Monday, November 7, 2011

The Division of Labor

The Division of Labor:

This here’s a very interesting concept. The division of labor is not necessarily in regards to those who can do a job the best but in interest of time. For example, your boss might be better at your job than you, and have a much more intimate insight in the company, yet out of the interest of time he hires out positions to other people in order so that he can handle all that needs to be done on the business end, such as management and similar matters. A person can only do so much.

This becomes quite interesting when looking into the possibility of total self-reliance. We all know throughout history that societies which tried to do this ended up with significantly less wealth and prosperity than societies that chose otherwise. Although in theory a society could potentially be controlled in such a manner as to make this plausible, the reality plays out quite differently. The bureaucratic division of labor, I feel, is incapable of meeting the demands of the fluctuations of the market and there’s no way for people to seek their comparative advantage and contribute most to the general good if they aren’t free to follow their own path.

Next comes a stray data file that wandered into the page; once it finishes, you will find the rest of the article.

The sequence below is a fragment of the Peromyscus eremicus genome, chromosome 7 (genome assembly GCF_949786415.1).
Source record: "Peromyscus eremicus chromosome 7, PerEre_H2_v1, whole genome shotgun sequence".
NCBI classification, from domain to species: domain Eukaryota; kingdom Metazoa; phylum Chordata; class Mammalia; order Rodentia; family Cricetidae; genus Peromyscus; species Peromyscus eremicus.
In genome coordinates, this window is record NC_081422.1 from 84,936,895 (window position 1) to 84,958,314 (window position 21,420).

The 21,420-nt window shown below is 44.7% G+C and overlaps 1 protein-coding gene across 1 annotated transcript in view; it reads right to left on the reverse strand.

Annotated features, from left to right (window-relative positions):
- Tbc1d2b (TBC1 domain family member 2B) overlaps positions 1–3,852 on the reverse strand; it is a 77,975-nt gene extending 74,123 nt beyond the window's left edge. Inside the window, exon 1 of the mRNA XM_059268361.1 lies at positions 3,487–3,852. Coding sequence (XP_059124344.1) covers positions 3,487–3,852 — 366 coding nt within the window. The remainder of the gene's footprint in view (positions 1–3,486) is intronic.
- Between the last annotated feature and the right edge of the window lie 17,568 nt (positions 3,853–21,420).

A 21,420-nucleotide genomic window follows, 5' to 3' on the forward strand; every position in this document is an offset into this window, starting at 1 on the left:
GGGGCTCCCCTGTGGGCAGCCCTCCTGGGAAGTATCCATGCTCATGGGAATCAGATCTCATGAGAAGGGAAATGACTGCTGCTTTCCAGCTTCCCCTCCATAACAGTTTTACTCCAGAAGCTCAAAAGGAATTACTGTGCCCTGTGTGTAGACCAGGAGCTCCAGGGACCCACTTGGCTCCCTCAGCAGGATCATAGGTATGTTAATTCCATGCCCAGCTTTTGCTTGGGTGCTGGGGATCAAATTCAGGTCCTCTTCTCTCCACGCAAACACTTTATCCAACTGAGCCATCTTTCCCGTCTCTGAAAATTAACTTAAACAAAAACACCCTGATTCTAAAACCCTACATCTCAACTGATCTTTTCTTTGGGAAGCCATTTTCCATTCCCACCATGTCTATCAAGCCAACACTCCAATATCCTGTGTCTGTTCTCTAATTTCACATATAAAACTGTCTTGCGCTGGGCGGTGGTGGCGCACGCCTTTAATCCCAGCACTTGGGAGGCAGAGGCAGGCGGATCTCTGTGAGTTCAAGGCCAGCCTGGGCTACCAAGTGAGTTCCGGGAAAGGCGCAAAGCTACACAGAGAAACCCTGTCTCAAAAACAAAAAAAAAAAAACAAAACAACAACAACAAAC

The reading made a good case, where the United States government chose not to bail out Chrysler in the face of competition with Ford and yet they did with Honda. The continued assistance, interference, of the government allowed the company to become somewhat complacent and simply weren’t able to become competitive. It was a division of labor in a sense. Nobody was forcing employees of Chrysler to be forcibly kept around to manufacture cars but on a cooperate level the government said that it was Chrysler’s business to make cars and thus, in a way, chose their comparative advantage for them. Their sub-par products were to be favored in point of fact because it was “good policy” to have Chrysler running according to the example.

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